Existing home sales rose nearly 4 percent from January to February, according to the National Association of Realtors. Most of the home buying is being done by investors snapping up cheap houses in regions where high foreclosure rates are driving down home prices. First-time home buyers are staying away in what is being described as a cultural shift away from home ownership as the American dream.
Investors pad home sales stats
Investors throwing down cash on foreclosures and short sales drove up existing home sales last month to an annualized rate of 5.1 million. Foreclosures and short sales accounted for 40 percent of all purchases. Cash deals accounted for 35 percent of all sales, the highest percentage since the National Association of Realtors began tracking cash deals. The bulk of investor activity took place in markets hit hardest by foreclosures, including Phoenix, Las Vegas and Tampa. The 40 percent foreclosure sales figure could be higher; the Realtor group’s data tracks individual investors but not homes sold at auctions and bought by private equity firms. A tell-tale sign of investor activity is a 10 percent year-over-year rise in sales of homes less than $100,000. In the past year, sales of mid-priced homes fell more than 14 percent.
First time home buyers an endangered species
Sales among first time home buyers fell to 33 percent in March. According to the NAR, that figure would be about 40 percent in a healthy housing market. Although real estate is more affordable than it has been in a generation, a survey conducted by Fannie Mae found that at the end of last year, the number of people who said a home was a safe investment fell to 64 percent from 70 percent when the year began. The December figure was the lowest recorded by the survey, which began in 2003, when 83 percent of respondents believed in home ownership. But even during the housing crisis, owning a home was safer than most investments. During the peak of the housing crisis in 2008 the median home price in the U.S. dropped 15 percent compared with a dive in the Standard & Poor’s 500 Index of more than 38 percent. By the end of 2010, about 11 million homes in the U.S. were worth less than their mortgages, according to CoreLogic.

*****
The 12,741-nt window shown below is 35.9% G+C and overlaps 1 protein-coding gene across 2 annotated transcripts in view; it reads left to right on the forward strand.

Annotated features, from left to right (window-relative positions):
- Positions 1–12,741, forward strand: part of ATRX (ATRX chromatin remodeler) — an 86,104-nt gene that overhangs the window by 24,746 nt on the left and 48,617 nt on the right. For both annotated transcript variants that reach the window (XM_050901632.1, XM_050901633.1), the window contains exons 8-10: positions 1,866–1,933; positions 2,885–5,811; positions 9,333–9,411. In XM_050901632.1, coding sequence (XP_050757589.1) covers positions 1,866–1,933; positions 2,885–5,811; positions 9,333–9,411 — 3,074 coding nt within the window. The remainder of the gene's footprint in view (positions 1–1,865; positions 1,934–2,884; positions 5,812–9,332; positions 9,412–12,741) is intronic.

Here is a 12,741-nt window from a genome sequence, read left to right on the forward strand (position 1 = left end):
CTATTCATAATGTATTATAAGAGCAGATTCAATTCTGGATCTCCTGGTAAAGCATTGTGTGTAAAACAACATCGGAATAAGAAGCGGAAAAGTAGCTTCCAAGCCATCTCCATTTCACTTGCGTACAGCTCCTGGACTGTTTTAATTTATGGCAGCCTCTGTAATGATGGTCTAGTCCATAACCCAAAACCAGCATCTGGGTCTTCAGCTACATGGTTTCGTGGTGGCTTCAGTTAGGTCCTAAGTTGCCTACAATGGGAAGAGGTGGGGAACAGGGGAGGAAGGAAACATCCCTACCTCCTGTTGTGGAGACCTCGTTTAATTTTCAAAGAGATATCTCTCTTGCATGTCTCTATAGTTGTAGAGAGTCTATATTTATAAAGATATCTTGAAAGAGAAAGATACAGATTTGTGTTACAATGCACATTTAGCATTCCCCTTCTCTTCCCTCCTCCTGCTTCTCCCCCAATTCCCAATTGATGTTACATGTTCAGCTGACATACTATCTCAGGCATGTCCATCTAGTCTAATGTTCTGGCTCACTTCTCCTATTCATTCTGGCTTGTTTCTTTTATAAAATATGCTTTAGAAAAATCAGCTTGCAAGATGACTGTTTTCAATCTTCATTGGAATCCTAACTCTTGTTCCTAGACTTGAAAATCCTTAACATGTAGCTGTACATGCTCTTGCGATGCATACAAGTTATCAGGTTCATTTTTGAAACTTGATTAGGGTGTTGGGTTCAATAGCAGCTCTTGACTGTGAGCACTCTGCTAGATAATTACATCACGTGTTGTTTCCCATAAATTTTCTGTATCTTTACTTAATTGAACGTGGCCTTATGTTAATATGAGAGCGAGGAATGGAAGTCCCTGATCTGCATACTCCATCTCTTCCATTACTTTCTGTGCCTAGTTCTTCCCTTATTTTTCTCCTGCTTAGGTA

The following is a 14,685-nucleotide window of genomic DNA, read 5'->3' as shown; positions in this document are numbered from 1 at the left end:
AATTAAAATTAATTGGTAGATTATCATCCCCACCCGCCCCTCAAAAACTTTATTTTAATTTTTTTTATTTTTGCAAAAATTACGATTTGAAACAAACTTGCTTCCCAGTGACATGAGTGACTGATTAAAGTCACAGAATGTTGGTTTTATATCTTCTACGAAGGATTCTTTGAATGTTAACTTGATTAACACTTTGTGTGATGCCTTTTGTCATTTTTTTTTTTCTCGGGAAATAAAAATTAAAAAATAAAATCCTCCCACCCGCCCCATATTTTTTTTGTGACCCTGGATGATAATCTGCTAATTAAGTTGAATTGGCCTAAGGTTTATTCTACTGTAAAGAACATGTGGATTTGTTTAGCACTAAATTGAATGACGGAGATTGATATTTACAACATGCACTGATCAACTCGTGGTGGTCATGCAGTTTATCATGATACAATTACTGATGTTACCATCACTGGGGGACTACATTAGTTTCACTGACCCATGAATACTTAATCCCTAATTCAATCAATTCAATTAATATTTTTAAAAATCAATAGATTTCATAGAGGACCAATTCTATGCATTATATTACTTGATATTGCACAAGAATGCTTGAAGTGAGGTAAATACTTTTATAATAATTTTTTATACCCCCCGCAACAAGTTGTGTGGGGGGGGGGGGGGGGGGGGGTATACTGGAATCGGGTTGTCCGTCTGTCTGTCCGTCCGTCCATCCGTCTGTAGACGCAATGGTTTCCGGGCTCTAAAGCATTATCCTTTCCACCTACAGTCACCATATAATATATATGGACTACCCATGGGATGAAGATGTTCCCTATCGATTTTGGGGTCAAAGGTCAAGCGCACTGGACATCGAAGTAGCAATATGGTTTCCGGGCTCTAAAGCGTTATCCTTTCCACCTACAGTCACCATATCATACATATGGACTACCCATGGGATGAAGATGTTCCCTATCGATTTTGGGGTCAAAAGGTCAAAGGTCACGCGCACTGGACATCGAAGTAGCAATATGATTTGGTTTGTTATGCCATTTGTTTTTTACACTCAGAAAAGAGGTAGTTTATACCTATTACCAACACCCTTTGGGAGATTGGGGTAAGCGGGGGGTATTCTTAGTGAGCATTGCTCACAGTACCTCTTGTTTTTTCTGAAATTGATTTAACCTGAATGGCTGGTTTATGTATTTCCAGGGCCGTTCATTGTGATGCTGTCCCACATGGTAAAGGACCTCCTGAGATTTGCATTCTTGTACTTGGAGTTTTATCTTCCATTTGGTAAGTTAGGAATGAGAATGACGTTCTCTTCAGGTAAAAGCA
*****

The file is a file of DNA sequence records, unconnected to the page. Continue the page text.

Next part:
Re-thinking the American dream
A growing number of Americans are giving up on home buying, even though real estate is more affordable than it has been in 40 years, based on NAR data on home prices, mortgage rates and median U.S. income. The median U.S. home price plummeted 32 percent from its 2006 peak to a nine-year low in February 2011 — worse than the 27 percent decline recorded in the first five years of the Great Depression. Borrowing costs have also been historically low. According to Freddie Mac, the average rate for a 30-year fixed mortgage in 2010 was 4.69 percent, the lowest since 1972. According to the Census Department, the U.S. home ownership rate dropped to 66.5 percent in the fourth quarter, the lowest in more than a decade. In March, the percentage of Americans who plan to buy a home in the next six months fell by 23 percent.